A few books that I found little value in several years ago have now become my absolute favorites when it comes to my kitchen garden.  They don't have any photos in them, by the way.

1. The Gardener's Table by Merrill & Ortiz has been my best resource for growing vegetables.  The "Vegetable Compendium" has just the right amount of information.  The vegetables are divided into three main categories:  "Underground Vegetables," "Leaves, Stems, and Stalks," and "Fruiting Vegetables."  These are broken down further into groups and then into individual vegetables.  Each vegetable has information on its background, cultivation, planting, soils and fertilizers, diseases, pests, cultural problems, varieties, and harvest and storage.  Then at the end of each section is a table of recommended varieties and a summary of growing tips.

While I use the Vegetable Compendium a lot, a third of the book is dedicated to teaching you how to plan and design a kitchen garden and growing organically.  The other third of the book teaches you how to set up a kitchen and offers recipes and tips so you can best utilize what you grow.

I bought this book back in 2001 or 2002, left it at my parents house and forgot about it until 2008 when we were really getting into growing veggies.  It is absolutely the best.  The more experienced I get at gardening the more I realize how great it is.

2. The Maritime Northwest Garden Guide produced by Seattle Tilth is my favorite book for locally based information.  Once again, I was first exposed to this book back in 2001.  I didn't think much of it until last year, when my husband received it as a gift.  If we would have got it three years ago, it would have helped A LOT.  It organizes information by month.  So basically all you have to do is look up the month, and it gives a brief description of what's going on in that month, provides pertinent lists of recommended varieties of vegetables, flowers, and herbs under headings like "Sow Outdoors," "Sow Under a Cloche," "Sow Indoors to Transplant."  After the lists there are articles on topics that are relevant to that month.  Also, there is a list of local resources in the back.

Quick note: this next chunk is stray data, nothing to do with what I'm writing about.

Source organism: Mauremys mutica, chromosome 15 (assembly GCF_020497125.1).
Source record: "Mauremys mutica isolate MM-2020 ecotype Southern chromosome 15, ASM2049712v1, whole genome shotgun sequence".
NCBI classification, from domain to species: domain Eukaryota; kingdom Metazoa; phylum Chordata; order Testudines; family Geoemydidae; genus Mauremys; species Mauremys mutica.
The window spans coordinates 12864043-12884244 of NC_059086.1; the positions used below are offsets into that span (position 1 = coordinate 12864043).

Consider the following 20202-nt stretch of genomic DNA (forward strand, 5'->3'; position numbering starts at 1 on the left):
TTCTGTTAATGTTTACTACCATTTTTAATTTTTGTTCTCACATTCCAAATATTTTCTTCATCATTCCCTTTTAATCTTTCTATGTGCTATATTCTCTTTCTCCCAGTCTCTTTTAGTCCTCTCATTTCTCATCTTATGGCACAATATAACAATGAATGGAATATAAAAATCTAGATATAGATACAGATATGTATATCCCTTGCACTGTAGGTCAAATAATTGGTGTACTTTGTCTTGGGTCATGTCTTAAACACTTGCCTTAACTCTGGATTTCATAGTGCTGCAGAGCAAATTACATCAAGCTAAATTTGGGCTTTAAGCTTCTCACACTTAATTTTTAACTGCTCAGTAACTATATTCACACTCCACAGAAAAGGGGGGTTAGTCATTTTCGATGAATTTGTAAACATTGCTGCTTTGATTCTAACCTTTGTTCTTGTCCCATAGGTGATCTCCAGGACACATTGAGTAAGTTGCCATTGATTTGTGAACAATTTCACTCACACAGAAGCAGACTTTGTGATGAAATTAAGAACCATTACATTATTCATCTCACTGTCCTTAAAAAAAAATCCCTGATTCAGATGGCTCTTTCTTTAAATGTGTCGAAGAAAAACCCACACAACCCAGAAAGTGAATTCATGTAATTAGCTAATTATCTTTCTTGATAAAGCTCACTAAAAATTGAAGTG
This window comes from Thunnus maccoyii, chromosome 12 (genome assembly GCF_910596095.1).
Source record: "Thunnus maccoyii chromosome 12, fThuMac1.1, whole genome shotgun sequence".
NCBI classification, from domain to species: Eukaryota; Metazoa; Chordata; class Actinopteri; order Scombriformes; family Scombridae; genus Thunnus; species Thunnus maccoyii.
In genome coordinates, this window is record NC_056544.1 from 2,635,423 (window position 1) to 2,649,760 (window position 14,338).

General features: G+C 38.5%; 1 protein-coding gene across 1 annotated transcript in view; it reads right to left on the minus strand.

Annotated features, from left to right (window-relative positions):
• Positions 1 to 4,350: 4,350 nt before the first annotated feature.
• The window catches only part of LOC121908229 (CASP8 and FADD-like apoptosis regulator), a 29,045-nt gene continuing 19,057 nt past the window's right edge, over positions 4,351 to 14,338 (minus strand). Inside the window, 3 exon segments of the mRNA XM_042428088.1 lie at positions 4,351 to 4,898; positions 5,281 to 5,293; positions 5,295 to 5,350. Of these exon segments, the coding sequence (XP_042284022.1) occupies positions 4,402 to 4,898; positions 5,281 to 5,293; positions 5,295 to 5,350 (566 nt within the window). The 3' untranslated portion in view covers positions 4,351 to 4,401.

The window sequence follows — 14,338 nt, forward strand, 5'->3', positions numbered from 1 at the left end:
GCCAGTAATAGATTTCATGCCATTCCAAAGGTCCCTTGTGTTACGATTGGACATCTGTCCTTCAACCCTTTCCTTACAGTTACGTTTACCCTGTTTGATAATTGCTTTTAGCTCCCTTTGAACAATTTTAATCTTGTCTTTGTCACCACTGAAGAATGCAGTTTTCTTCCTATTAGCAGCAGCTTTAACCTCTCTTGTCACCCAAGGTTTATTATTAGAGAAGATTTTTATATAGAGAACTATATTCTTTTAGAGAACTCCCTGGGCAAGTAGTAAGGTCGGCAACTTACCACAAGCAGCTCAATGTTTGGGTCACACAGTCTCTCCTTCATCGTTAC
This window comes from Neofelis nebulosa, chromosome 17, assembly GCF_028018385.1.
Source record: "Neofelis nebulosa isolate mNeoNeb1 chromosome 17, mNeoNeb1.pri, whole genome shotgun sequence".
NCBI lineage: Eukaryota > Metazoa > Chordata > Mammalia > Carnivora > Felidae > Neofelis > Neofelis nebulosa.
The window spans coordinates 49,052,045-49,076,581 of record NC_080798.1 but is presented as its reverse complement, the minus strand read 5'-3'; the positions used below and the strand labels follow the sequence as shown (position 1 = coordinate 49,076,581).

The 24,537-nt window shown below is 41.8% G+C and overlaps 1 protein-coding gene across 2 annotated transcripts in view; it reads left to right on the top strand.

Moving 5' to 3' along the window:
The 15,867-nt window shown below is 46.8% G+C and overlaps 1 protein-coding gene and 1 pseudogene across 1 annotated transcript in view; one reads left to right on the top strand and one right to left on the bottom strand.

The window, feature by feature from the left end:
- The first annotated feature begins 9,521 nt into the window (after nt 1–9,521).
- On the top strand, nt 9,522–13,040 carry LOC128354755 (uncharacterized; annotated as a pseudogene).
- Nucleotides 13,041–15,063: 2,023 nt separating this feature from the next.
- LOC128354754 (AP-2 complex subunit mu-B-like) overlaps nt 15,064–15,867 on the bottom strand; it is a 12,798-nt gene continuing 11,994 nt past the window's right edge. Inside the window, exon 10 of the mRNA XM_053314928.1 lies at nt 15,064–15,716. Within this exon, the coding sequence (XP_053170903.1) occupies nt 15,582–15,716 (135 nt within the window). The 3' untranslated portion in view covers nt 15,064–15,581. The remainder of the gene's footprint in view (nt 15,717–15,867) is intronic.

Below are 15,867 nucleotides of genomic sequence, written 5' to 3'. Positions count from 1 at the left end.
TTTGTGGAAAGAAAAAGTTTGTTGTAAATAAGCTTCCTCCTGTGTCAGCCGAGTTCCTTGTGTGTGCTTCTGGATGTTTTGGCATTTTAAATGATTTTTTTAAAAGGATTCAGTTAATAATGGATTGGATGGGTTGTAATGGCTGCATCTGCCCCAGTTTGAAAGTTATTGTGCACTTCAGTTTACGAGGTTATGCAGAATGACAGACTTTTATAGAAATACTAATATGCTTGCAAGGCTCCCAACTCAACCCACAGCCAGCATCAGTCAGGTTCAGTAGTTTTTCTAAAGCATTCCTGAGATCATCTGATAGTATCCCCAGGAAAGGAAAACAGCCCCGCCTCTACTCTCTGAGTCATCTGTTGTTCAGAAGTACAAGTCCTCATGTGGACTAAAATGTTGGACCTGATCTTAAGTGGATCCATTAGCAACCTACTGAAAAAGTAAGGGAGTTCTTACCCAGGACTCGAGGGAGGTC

I recommend this guide to everyone growing in our region.  Gardening knowledge is essentially tied to local conditions.  That is why I am always perplexed when friends and family in other parts of the country ask for plant advice.  When we visited my in-law's garden in Tennessee last year, I was shocked how many pests they were battling that we never see in Western Washington.

3.  Terrific Tomatoes, Sensational Spuds, and Mouth-Watering Melons by Jerry Baker is a book that my parents bought in 2001 that I thought looked really cheesy.  However, I remembered watching Jerry Baker on TV once where he was demonstrating how to make your own plant tonics with common household products.  So, I borrowed my parent's book to see if it had the recipes and I was astonished with how fun it was to read and how valuable the information was.  It has all the information you wished your grandparents would have passed on to you if they had been masterful gardeners.  Apparently Jerry Baker had one of those grandmothers that was a fabulous gardener.   It has a lot of the same growing information that you might get in other reference books, but it reads like a real down-to-earth experienced gardener with a great sense of humor wrote it.

So, those are my three favorites.  I haven't bought any new books in years, but I know a lot of new ones have come out recently.  Which books have been most helpful in your kitchen garden?

Thursday, April 14, 2011

Beware of cat, my little veggies...

So, we transplanted a bunch of starts last weekend.  It's been five days and every veggie bed that we covered with plastic is looking good.  I was worried that the wind and cold would batter the tender sprouts that weren't covered.  Well....  The bed that we planted lettuce seeds in has kitty foot prints through it.  The bed in the parking strip in which we planted a row of brassica starts is in worse shape.  A start is missing and the neighboring starts are smooshed.  By the size of the footprints it looks like a doggie wallowed in the freshly turned soil.  So, either a dog is on the loose or someone walking their dog let it jump in the bed and wallow around.  Not my doggie, by the way.

So, the lesson here is dogs and cats like nice loose soil.  It's comfy to walk and lay in.  It's full of nice smells.  Therefore, it is helpful to put something to deter the animals around your vegetables.  This can include fencing, plastic, cloches or stakes.  Also, always plant a little more than you need.